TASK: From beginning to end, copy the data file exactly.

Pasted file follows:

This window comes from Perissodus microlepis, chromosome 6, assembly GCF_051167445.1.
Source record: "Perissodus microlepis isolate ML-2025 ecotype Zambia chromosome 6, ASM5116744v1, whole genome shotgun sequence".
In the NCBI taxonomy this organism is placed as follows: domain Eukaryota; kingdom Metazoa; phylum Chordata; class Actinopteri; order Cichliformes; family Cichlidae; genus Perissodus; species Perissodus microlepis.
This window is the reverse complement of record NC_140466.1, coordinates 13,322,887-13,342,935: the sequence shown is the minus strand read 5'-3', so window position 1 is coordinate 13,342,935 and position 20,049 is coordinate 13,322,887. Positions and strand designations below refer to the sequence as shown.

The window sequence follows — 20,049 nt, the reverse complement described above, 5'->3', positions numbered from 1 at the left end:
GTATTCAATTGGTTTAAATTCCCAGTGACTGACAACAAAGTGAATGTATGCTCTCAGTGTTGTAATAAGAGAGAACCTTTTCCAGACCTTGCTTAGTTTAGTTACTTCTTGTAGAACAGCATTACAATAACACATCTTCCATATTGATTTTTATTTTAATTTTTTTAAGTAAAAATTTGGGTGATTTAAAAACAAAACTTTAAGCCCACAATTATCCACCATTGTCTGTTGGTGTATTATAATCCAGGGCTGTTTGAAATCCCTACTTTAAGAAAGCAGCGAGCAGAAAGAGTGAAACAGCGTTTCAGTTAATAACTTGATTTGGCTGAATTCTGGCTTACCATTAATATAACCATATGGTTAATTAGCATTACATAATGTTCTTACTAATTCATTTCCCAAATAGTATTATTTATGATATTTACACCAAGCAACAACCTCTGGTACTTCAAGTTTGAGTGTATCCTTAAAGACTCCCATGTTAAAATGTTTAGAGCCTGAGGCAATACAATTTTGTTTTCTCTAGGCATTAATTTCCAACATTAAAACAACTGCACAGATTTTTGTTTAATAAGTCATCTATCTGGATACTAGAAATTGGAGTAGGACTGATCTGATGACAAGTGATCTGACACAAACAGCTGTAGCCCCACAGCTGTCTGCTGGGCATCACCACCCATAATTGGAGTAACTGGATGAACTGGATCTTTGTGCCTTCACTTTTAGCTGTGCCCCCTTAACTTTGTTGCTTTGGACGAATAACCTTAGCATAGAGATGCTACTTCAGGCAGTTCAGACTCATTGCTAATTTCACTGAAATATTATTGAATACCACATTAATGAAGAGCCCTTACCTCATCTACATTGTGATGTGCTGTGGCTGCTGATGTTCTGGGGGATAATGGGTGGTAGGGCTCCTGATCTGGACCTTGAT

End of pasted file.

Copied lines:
This window comes from Perissodus microlepis, chromosome 6, assembly GCF_051167445.1.
Source record: "Perissodus microlepis isolate ML-2025 ecotype Zambia chromosome 6, ASM5116744v1, whole genome shotgun sequence".
In the NCBI taxonomy this organism is placed as follows: domain Eukaryota; kingdom Metazoa; phylum Chordata; class Actinopteri; order Cichliformes; family Cichlidae; genus Perissodus; species Perissodus microlepis.
This window is the reverse complement of record NC_140466.1, coordinates 13,322,887-13,342,935: the sequence shown is the minus strand read 5'-3', so window position 1 is coordinate 13,342,935 and position 20,049 is coordinate 13,322,887. Positions and strand designations below refer to the sequence as shown.

The window sequence follows — 20,049 nt, the reverse complement described above, 5'->3', positions numbered from 1 at the left end:
GTATTCAATTGGTTTAAATTCCCAGTGACTGACAACAAAGTGAATGTATGCTCTCAGTGTTGTAATAAGAGAGAACCTTTTCCAGACCTTGCTTAGTTTAGTTACTTCTTGTAGAACAGCATTACAATAACACATCTTCCATATTGATTTTTATTTTAATTTTTTTAAGTAAAAATTTGGGTGATTTAAAAACAAAACTTTAAGCCCACAATTATCCACCATTGTCTGTTGGTGTATTATAATCCAGGGCTGTTTGAAATCCCTACTTTAAGAAAGCAGCGAGCAGAAAGAGTGAAACAGCGTTTCAGTTAATAACTTGATTTGGCTGAATTCTGGCTTACCATTAATATAACCATATGGTTAATTAGCATTACATAATGTTCTTACTAATTCATTTCCCAAATAGTATTATTTATGATATTTACACCAAGCAACAACCTCTGGTACTTCAAGTTTGAGTGTATCCTTAAAGACTCCCATGTTAAAATGTTTAGAGCCTGAGGCAATACAATTTTGTTTTCTCTAGGCATTAATTTCCAACATTAAAACAACTGCACAGATTTTTGTTTAATAAGTCATCTATCTGGATACTAGAAATTGGAGTAGGACTGATCTGATGACAAGTGATCTGACACAAACAGCTGTAGCCCCACAGCTGTCTGCTGGGCATCACCACCCATAATTGGAGTAACTGGATGAACTGGATCTTTGTGCCTTCACTTTTAGCTGTGCCCCCTTAACTTTGTTGCTTTGGACGAATAACCTTAGCATAGAGATGCTACTTCAGGCAGTTCAGACTCATTGCTAATTTCACTGAAATATTATTGAATACCACATTAATGAAGAGCCCTTACCTCATCTACATTGTGATGTGCTGTGGCTGCTGATGTTCTGGGGGATAATGGGTGGTAGGGCTCCTGATCTGGACCTTGAT